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King James Bible

8 October – 6 November

‘Amid the paraliturgical proceedings, the quotation of Scripture was not wanting’

In celebration of the 400th anniversary of the Book that changed the world.

An ensemble of leading actors including Alan Howard, Alex Jennings, Paterson Joseph, Patricia Routledge and Simon Russell Beale will read twelve extracts edited by Edward Kemp.

In the Beginning Let My People Go The Line of David

Psalms of David and Song of Solomon Where Shall Wisdom be Found? The People that Walked in Darkness The Gospels According to Mark, Matthew, Luke and John The Tongues of Men and Angels Revelation

Tickets from £5. Groups offers available. WIN TICKETS

For your chance to win one of six pairs of tickets to a reading of your choice, send your name, daytime telephone number and email address to the below address or email Competition closes on Friday 23 September. Subject to availability.

Theatre Competition, The Tablet,1 King St Cloisters, Clifton Walk, London, W6 OGY

020 7452 3000 no booking fee South Bank, London, SE1 9PX

14 | THE TABLET | 17 September 2011

A photograph of Robert Peraza – one knee on the hard paving at the 9/11 memorial in Manhattan, head pressed against the polished surface of the wall of names and one hand on the name of his son, one among the 2,983 inscribed there – featured prominently in the Financial Times, Daily Mail, Daily Mirror, The Sun, The Guardian, The Times and The Daily Telegraph on the morning following the tenth anniversary. The popular press reported the memorial events in New York, Washington and Shanksville quite as prominently as the heavyweights, excepting the Daily Express which mentioned nothing on its front page and set aside one page inside, where its rivals each offered two double- page spreads in colour. The Express has become so dull and foolish a paper that it is hard to remember that 600,000 a day still buy it. Amid the paraliturgical proceedings of last Sunday’s event in the United States, the quotation of Scripture and the invocation of God were not wanting, in this nation where Church and State are formally separated. They were reported haphazardly in Britain. President George W. Bush read from a letter sent by Abraham Lincoln to a mother who had lost five sons in the American Civil War, The Guardian reported: “I feel how weak and fruitless must be any words of mine which should attempt to beguile you from the grief of a loss so overwhelming.” It was The Independent that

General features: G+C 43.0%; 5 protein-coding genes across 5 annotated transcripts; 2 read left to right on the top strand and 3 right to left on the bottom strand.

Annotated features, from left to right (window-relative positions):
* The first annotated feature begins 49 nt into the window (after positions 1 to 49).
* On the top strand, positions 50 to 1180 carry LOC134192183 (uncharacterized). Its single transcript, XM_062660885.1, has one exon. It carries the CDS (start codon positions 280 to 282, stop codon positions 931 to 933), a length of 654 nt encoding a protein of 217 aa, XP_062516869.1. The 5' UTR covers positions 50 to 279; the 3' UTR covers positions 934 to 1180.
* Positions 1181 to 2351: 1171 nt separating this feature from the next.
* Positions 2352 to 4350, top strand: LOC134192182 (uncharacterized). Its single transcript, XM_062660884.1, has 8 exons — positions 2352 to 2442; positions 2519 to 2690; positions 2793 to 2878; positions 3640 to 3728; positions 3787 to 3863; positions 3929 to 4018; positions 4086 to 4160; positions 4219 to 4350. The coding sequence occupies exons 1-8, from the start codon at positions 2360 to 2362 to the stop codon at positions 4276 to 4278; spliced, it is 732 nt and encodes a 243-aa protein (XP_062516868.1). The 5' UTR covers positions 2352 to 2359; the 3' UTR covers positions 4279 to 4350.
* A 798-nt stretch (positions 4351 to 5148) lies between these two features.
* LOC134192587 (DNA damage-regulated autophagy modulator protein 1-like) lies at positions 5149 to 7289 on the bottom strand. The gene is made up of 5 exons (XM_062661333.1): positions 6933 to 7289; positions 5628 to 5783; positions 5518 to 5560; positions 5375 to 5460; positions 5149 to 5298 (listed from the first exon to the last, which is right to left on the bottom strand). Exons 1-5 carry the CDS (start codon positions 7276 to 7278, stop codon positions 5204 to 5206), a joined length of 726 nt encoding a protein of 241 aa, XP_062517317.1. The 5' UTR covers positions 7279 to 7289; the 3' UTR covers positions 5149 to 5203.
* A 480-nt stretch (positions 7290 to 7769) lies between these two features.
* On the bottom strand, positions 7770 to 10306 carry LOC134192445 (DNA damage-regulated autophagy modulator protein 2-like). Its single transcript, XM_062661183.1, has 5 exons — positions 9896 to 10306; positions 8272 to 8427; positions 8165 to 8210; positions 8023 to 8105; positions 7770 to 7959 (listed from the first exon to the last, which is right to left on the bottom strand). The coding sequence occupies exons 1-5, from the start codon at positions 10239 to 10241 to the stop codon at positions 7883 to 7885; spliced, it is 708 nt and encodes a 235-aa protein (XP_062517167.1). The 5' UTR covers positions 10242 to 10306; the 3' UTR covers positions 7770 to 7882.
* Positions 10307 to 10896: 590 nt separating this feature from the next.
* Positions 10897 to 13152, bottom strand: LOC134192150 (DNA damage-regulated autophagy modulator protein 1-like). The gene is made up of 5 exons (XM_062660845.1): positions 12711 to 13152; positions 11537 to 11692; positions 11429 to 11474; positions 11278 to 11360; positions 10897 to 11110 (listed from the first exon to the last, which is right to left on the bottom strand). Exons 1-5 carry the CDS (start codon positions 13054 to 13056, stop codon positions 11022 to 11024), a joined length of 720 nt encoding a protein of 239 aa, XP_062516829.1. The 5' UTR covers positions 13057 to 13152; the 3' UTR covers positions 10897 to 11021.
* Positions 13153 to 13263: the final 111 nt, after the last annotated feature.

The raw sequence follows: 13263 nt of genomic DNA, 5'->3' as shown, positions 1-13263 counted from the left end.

reported the other half of Mr Bush’s quotation: “I pray that our heavenly Father may assuage the anguish of your bereavement, and leave you only the cherished memory of the loved and lost, and the solemn pride that must be yours to have laid so costly a sacrifice upon the altar of freedom.” President Barack Obama, the Financial Times and others reported, “read from Psalm 46 at Ground Zero, saying, ‘God is our strength’ and ‘therefore we will not fear’”. The separate remembrance meeting at the Pentagon had at times “a distinctly Old Testament air

of defiant revenge”, reported Toby Harnden for The Daily Telegraph. “No prayer alone can dampen the yearning that must fire yet inside you,” said Admiral Mike Mullen, the chairman of the joint chiefs of staff. Despite the general reluctance of the British press to report words about God, which they see as a minority interest, this was a day when formal memorials in church were recorded. The Mirror said that in Manhattan, “at nearby St Patrick’s Cathedral another service was held in memory of the hundreds of firefighters who lost their lives”. The Sun reported that the service at St Paul’s Cathedral in London “featured a newly commissioned anthem based on a message sent by the Queen in the wake of the attacks. The song, arranged to music by American composer Nico Muhly, is based around the monarch’s words, ‘Grief is the price we pay for love’.” Among the events of the day around the world, it noted that “Pope Benedict XVI prayed for the victims and called on world leaders to resist a ‘temptation towards hatred’.” Two discordant incidents were

picked out, from New York and London. “Three blocks away,” wrote Giles Whittell, from New York for The Times, “the rancid bigotry of Fred Phelps’ notorious Westboro Baptist Church in Kansas was on display in placards calling 9/11 ‘God’s fury against homosexuals’.” The correspondent said that Mr Phelps “has given America the ultimate test of its resolve to defend the right to disagree. He has the law but not the people on his side. ‘This event is like a funeral. Families are walking by,’ said Patty Madden, looking on with her daughter. ‘It shouldn’t be allowed.’” From Grosvenor Square in

London, Alex Peake reported for The Sun. “Cops held back more than 100 chanting extremists armed with megaphones trying to march on the US Embassy. One yelled out in a rant against the West: ‘We don’t want your freedom!’ “The banner-waving mob cruelly waited to torch the Stars and Stripes just as a minute’s silence was held during the ceremony to mark when the first hijacked airliner hit the World Trade Center. Further shameful scenes saw them clash with far-right yobs protesting against THEM and throwing bottles. ‘These two groups are taking over what is supposed to be a sacred day,’ Diane, from Chiswick, West London, said.”

■ Christopher Howse is an assistant editor of The Daily Telegraph.

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